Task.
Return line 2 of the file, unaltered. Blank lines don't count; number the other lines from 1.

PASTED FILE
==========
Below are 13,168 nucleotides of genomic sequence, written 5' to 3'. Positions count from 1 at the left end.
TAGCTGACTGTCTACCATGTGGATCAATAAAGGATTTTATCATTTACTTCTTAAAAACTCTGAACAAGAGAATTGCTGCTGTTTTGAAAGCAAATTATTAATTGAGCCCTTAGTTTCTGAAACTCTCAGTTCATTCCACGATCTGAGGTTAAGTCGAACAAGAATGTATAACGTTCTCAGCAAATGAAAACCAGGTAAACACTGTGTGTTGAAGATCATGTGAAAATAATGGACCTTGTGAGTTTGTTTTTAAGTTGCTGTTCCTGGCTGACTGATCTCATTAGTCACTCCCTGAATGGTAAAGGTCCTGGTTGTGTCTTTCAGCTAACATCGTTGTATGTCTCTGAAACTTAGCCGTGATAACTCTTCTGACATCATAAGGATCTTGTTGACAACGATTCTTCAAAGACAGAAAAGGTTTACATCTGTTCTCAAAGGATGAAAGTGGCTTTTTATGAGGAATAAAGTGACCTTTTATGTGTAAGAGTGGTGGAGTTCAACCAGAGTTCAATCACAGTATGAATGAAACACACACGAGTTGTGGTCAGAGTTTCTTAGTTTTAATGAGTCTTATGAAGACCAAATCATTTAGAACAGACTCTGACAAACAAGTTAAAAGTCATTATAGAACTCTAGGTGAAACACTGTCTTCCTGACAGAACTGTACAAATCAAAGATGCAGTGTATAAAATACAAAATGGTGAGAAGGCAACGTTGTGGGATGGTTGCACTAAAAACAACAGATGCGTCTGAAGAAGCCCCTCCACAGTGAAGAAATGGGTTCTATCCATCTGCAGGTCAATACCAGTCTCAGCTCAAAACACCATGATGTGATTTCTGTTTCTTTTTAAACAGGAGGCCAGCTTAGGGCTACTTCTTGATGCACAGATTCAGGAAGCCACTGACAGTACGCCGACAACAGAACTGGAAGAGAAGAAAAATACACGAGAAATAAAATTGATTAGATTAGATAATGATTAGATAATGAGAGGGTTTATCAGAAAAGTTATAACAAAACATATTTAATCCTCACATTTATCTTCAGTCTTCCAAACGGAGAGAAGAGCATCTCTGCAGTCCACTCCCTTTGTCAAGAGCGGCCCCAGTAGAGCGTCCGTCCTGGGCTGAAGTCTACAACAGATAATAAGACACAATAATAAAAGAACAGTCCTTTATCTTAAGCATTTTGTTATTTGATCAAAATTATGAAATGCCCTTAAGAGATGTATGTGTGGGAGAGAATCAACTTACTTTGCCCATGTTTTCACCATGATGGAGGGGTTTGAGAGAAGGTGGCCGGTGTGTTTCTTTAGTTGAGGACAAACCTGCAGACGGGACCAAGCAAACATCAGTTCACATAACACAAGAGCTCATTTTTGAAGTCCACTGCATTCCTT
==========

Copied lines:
TAGCTGACTGTCTACCATGTGGATCAATAAAGGATTTTATCATTTACTTCTTAAAAACTCTGAACAAGAGAATTGCTGCTGTTTTGAAAGCAAATTATTAATTGAGCCCTTAGTTTCTGAAACTCTCAGTTCATTCCACGATCTGAGGTTAAGTCGAACAAGAATGTATAACGTTCTCAGCAAATGAAAACCAGGTAAACACTGTGTGTTGAAGATCATGTGAAAATAATGGACCTTGTGAGTTTGTTTTTAAGTTGCTGTTCCTGGCTGACTGATCTCATTAGTCACTCCCTGAATGGTAAAGGTCCTGGTTGTGTCTTTCAGCTAACATCGTTGTATGTCTCTGAAACTTAGCCGTGATAACTCTTCTGACATCATAAGGATCTTGTTGACAACGATTCTTCAAAGACAGAAAAGGTTTACATCTGTTCTCAAAGGATGAAAGTGGCTTTTTATGAGGAATAAAGTGACCTTTTATGTGTAAGAGTGGTGGAGTTCAACCAGAGTTCAATCACAGTATGAATGAAACACACACGAGTTGTGGTCAGAGTTTCTTAGTTTTAATGAGTCTTATGAAGACCAAATCATTTAGAACAGACTCTGACAAACAAGTTAAAAGTCATTATAGAACTCTAGGTGAAACACTGTCTTCCTGACAGAACTGTACAAATCAAAGATGCAGTGTATAAAATACAAAATGGTGAGAAGGCAACGTTGTGGGATGGTTGCACTAAAAACAACAGATGCGTCTGAAGAAGCCCCTCCACAGTGAAGAAATGGGTTCTATCCATCTGCAGGTCAATACCAGTCTCAGCTCAAAACACCATGATGTGATTTCTGTTTCTTTTTAAACAGGAGGCCAGCTTAGGGCTACTTCTTGATGCACAGATTCAGGAAGCCACTGACAGTACGCCGACAACAGAACTGGAAGAGAAGAAAAATACACGAGAAATAAAATTGATTAGATTAGATAATGATTAGATAATGAGAGGGTTTATCAGAAAAGTTATAACAAAACATATTTAATCCTCACATTTATCTTCAGTCTTCCAAACGGAGAGAAGAGCATCTCTGCAGTCCACTCCCTTTGTCAAGAGCGGCCCCAGTAGAGCGTCCGTCCTGGGCTGAAGTCTACAACAGATAATAAGACACAATAATAAAAGAACAGTCCTTTATCTTAAGCATTTTGTTATTTGATCAAAATTATGAAATGCCCTTAAGAGATGTATGTGTGGGAGAGAATCAACTTACTTTGCCCATGTTTTCACCATGATGGAGGGGTTTGAGAGAAGGTGGCCGGTGTGTTTCTTTAGTTGAGGACAAACCTGCAGACGGGACCAAGCAAACATCAGTTCACATAACACAAGAGCTCATTTTTGAAGTCCACTGCATTCCTT